Although the war was not the only or even the primary reason for their immigration to Canada, it was the final action in response to an increasing sense of alientation from America that many had felt since childhood. Kusch's work also raises questions about what it means to be an American. Intriguingly, it suggests the actions of these expatriates should be seen not merely as a drastic response to the Vietnam war, but as a commitment to the core ideals of American and European thought since the Enlightenment.
The aircraft carrier USS Forrestal was preparing to launch attacks into North Vietnam when one of its jets accidentally fired a rocket into an aircraft occupied by pilot John McCain. A huge fire ensued, and McCain barely escaped before a 1,000-pound bomb on his plane exploded, causing a chain reaction with other bombs on surrounding planes. The crew struggled for days to extinguish the fires, but, in the end, the tragedy took the lives of 134 men. For thirty-five years, the terrible loss of life has been blamed on the sailors themselves, but this meticulously documented history shows that they were truly the victims and heroes.
Chief Petty Officer James "Patches" Watson was there at the start. One of the first to come out of the famed Underwater Demolition Team 21, he was an initial member -- a "plank owner" -- of America's deadliest and most elite fighting force, the U.S. Navy SEALs.
Through three tours in the jungle hell of Vietnam, he walked the point -- staying alert to trip wires, booby traps and punji pits, guiding his squad of amphibious fighters on missions of rescue, reconnaissance and demolition -- confronting a war's unique terrors head-on, unprotected . . . and unafraid.This is the story of a hero told from the heart and from the gut -- an authentic tour of duty with one of the most legendary commandoes of the Vietnam War.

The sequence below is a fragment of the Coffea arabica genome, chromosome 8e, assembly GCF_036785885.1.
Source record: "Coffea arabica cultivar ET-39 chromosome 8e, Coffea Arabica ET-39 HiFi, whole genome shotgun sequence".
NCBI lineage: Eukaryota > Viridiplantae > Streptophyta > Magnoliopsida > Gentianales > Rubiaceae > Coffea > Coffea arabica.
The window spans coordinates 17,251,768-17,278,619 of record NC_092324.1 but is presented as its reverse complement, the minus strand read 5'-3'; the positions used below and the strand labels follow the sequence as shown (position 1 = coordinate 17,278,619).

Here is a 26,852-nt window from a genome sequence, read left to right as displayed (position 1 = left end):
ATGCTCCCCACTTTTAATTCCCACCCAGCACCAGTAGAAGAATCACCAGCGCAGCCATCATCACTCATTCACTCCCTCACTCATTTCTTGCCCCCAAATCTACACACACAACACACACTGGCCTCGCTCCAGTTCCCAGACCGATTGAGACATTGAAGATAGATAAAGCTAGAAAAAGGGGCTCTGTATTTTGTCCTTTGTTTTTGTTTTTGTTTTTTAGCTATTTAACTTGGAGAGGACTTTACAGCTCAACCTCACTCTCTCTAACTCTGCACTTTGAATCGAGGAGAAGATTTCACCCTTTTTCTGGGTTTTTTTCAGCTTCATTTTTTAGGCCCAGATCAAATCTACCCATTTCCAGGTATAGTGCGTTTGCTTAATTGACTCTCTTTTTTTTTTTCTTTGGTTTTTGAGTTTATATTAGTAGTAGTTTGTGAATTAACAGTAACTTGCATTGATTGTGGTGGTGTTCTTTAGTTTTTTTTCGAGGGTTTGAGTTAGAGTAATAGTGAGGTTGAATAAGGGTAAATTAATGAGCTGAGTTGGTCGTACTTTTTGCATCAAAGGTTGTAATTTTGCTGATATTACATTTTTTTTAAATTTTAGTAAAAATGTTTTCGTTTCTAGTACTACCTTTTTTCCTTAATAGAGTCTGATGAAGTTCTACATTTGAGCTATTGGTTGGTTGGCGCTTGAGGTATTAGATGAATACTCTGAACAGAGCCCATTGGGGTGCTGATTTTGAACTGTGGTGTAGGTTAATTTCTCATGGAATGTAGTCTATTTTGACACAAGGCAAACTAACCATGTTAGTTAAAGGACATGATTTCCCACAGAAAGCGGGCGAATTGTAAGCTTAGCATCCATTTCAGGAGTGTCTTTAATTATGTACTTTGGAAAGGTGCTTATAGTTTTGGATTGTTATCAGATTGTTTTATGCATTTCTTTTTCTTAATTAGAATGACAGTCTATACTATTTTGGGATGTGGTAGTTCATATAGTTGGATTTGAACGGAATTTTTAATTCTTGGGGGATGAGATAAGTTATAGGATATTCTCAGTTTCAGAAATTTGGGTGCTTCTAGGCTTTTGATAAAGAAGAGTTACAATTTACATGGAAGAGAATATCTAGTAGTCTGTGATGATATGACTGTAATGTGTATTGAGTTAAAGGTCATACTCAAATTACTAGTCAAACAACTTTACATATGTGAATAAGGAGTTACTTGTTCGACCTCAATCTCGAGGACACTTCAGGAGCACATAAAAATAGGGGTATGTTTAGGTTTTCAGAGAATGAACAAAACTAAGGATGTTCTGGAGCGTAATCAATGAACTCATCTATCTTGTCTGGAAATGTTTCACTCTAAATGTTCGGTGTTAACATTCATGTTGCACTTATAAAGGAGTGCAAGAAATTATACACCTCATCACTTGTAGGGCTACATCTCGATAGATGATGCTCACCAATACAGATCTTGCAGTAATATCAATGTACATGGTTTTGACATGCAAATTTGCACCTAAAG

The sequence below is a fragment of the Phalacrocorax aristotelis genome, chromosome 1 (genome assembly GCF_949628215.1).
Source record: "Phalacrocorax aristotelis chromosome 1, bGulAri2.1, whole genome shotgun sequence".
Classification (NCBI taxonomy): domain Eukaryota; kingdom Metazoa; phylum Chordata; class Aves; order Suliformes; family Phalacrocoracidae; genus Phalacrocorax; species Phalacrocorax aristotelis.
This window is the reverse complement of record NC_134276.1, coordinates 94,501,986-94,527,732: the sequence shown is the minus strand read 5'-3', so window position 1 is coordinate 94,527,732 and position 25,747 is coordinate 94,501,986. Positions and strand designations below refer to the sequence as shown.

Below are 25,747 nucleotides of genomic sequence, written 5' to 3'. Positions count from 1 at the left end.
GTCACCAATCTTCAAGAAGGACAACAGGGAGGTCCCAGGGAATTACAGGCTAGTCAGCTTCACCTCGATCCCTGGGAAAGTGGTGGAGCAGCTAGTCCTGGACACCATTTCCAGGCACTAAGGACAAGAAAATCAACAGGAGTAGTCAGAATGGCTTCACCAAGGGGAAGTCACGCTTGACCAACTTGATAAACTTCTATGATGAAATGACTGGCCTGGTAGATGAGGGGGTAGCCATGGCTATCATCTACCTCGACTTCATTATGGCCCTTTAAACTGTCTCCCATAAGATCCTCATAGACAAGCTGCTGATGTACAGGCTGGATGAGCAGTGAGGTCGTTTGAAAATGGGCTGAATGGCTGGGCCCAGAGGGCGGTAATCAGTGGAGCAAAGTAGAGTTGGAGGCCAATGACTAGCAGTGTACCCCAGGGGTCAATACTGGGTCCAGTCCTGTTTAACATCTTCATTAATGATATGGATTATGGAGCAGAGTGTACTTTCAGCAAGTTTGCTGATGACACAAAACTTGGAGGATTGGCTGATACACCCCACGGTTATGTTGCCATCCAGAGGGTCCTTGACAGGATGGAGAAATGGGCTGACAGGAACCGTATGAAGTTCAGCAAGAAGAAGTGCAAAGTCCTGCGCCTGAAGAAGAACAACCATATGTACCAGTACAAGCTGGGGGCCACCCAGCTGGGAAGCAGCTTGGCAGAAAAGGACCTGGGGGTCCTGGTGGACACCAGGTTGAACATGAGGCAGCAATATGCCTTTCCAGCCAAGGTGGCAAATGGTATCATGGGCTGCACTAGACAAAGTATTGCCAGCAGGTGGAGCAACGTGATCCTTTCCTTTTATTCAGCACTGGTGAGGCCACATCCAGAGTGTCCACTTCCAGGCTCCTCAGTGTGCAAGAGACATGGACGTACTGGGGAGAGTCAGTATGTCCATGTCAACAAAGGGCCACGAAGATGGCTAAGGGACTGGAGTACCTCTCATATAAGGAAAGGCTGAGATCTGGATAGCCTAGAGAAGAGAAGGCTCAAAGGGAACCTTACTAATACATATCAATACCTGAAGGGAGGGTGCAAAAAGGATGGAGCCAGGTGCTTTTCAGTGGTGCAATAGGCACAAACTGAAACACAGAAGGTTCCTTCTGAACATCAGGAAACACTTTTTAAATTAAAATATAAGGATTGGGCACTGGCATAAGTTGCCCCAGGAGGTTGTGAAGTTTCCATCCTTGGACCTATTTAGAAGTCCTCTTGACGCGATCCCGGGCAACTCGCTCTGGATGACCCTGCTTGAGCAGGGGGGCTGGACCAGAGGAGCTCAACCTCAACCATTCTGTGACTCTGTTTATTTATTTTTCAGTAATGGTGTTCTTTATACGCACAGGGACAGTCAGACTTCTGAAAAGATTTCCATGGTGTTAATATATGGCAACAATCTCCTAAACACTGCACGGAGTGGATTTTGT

The Viet Nam War/the American War: Images and Representations in Euro-American and Vietnamese Exile Narratives
The Indochinese Experience of the French and the Americans: Nationalism and Communism in Cambodia, Laos, and Vietnam
"Dommen's book promises to be the definitive political history of Indochina during the Franco-American era." -- William M. Leary,
E. Merton Coulter Professor of History, University of Georgia
This magisterial study by Arthur J. Dommen sets the Indochina wars 'French and American' in perspective as no book that has come before. He summarizes the history of the peninsula from the Vietnamese War of Independence from China in 930-39 through the first French military actions in 1858, when the struggle of the peoples of Indochina with Western powers began.
Dommen details the crucial episodes in the colonization of Indochina by the French and the indigenous reaction to it. The struggle for national sovereignty reached an acute state at the end of World War II, when independent governments rapidly assumed power in Vietnam and Cambodia. When the French returned, the struggle became one of open warfare, with Nationalists and Communists gripped in a contest for ascendancy in Vietnam, while the rulers of Cambodia and Laos sought to obtain independence by negotiation.
The withdrawal of the French after their defeat at Dien Bien Phu brought the Indochinese face-to-face, whether as friends or as enemies, with the Americans. In spite of an armistice in 1954, the war between Hanoi and Saigon resumed as each enlisted the help of foreign allies, which led to the renewed loss of sovereignty as a result of alliances and an increasingly heavy loss of lives. Meticulous and detailed, Dommen's telling of this complicated story is always judicious. Nevertheless, many people will find his analysis of the Diem coup a disturbing account of American plotting and murder.
This is an essential book for anyone who wants to understand Vietnam and the people who fought against the United States and won.